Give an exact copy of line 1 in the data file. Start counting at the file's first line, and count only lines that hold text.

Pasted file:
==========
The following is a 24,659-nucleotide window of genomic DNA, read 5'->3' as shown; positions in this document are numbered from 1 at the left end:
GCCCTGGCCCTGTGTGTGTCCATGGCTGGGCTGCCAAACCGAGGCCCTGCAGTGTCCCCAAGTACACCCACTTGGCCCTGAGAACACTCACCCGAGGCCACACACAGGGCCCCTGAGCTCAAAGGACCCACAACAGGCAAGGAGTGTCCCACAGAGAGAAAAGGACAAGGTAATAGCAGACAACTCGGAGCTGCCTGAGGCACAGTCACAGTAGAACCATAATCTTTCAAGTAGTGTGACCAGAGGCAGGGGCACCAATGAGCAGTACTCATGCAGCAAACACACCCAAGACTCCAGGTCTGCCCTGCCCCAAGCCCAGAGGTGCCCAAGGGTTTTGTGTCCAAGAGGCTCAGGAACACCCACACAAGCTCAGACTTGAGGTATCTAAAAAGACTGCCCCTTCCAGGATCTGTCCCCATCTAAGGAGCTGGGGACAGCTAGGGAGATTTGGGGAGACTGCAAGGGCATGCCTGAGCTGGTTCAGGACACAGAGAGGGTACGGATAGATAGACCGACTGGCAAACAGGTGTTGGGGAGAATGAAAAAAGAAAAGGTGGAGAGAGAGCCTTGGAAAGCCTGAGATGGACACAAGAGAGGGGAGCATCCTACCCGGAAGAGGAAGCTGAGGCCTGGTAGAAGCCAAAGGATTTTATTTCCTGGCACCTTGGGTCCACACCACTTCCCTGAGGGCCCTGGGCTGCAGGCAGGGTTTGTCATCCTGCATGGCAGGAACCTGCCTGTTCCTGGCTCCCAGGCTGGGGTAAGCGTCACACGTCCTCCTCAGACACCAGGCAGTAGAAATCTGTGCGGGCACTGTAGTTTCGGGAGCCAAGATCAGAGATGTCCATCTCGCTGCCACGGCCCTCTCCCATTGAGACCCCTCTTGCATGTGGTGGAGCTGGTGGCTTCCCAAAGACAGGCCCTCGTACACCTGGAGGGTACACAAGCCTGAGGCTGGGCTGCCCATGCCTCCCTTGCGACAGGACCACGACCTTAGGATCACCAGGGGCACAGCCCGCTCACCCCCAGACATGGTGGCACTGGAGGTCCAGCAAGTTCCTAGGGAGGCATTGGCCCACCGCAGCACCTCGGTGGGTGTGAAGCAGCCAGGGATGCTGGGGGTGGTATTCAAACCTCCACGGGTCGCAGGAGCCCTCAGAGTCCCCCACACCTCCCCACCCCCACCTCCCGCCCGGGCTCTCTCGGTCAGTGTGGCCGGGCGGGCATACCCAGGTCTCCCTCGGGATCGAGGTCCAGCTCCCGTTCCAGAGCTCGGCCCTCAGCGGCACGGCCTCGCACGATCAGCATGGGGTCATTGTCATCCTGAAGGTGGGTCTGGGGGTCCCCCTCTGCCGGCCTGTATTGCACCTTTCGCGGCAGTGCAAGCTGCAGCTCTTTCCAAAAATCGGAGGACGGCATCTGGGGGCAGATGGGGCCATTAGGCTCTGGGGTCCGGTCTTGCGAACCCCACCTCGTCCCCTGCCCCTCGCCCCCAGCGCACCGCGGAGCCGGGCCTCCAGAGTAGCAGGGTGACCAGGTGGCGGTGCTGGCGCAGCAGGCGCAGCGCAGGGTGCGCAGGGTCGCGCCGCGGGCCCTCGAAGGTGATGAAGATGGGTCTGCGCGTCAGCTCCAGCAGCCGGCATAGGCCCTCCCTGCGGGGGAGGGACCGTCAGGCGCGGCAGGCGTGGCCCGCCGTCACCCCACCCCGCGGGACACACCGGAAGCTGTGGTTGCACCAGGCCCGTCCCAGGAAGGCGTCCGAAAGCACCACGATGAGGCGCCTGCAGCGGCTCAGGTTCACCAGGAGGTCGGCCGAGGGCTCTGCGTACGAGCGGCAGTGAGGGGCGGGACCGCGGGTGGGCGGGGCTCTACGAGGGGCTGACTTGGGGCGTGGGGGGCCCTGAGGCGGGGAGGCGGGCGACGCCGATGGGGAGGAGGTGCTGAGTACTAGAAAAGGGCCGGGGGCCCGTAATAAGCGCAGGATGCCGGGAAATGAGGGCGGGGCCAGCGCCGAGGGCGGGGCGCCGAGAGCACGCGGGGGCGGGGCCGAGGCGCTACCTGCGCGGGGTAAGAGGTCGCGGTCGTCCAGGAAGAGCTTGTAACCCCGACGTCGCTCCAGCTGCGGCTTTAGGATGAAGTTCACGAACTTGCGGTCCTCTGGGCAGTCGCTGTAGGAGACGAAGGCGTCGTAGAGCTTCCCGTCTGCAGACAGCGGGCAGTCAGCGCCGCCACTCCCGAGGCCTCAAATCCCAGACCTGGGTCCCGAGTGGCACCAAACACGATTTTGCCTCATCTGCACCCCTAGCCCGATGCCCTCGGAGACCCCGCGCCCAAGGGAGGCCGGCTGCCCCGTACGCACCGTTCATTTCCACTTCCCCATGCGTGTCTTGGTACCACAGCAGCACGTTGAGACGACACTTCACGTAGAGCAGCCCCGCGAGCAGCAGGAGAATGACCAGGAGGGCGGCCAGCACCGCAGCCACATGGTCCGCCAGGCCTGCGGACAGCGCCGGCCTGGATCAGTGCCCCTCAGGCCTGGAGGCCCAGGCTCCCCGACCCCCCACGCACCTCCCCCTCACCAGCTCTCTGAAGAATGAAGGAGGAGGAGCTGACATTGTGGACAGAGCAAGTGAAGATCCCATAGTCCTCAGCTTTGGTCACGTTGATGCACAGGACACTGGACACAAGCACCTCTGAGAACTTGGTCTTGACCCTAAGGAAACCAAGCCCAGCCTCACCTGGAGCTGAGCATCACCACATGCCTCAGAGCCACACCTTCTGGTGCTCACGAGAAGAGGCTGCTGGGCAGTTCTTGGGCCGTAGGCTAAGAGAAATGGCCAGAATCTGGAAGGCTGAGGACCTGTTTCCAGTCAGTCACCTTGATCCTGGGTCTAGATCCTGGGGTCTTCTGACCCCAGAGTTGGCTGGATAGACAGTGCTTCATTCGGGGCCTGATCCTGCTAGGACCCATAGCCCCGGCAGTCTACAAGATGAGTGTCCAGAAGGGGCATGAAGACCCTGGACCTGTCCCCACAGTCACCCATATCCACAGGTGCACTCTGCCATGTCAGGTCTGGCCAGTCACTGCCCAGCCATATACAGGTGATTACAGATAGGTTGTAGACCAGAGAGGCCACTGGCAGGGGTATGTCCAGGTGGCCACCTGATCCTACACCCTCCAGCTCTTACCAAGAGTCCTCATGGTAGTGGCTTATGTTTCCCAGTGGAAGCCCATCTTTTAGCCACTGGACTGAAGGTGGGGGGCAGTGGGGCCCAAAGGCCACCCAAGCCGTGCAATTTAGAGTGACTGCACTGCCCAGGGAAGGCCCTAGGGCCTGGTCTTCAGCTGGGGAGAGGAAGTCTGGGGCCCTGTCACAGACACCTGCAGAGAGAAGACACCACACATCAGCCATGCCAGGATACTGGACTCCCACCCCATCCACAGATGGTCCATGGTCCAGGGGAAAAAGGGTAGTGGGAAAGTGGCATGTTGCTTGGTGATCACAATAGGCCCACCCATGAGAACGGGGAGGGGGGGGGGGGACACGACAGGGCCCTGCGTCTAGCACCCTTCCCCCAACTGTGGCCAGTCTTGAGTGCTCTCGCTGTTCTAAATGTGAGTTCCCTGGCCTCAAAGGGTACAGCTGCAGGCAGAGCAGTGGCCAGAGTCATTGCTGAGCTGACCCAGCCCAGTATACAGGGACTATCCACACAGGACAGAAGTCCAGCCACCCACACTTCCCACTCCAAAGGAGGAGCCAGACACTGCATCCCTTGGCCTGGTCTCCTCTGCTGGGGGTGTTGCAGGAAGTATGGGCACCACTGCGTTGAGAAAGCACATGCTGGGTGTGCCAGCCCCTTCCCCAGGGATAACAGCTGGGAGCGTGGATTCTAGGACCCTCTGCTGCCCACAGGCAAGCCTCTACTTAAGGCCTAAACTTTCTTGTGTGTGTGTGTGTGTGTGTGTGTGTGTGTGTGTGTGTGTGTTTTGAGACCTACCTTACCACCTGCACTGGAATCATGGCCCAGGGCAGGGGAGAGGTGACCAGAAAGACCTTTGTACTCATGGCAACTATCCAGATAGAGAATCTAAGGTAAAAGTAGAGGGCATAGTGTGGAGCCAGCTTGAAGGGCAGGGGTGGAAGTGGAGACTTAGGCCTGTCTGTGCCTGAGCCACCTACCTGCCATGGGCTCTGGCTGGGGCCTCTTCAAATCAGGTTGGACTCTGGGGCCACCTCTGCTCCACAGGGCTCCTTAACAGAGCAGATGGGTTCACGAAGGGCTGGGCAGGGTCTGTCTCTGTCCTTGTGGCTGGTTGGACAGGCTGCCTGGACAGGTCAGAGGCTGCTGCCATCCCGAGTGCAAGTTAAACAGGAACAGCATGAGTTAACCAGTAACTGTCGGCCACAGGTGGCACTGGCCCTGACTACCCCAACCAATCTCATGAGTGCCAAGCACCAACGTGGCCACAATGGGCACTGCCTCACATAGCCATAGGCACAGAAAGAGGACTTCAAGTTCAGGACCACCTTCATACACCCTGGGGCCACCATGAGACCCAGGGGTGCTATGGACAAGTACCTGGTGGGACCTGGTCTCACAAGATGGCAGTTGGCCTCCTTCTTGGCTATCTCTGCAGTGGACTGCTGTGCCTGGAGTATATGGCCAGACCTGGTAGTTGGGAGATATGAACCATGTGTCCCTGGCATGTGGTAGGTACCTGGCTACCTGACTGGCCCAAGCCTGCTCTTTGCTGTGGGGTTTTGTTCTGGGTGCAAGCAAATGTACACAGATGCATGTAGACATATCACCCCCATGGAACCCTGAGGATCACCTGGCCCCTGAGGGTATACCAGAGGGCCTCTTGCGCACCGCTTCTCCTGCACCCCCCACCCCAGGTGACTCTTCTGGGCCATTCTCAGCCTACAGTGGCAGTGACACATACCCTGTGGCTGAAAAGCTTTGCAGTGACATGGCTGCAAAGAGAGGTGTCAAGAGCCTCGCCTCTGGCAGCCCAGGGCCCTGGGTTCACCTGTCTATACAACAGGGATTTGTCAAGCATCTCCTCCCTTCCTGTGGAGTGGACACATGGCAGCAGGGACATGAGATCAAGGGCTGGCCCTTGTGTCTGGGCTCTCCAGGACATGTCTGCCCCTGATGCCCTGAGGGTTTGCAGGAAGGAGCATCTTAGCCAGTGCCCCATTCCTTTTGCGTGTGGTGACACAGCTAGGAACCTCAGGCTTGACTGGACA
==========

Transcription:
The following is a 24,659-nucleotide window of genomic DNA, read 5'->3' as shown; positions in this document are numbered from 1 at the left end: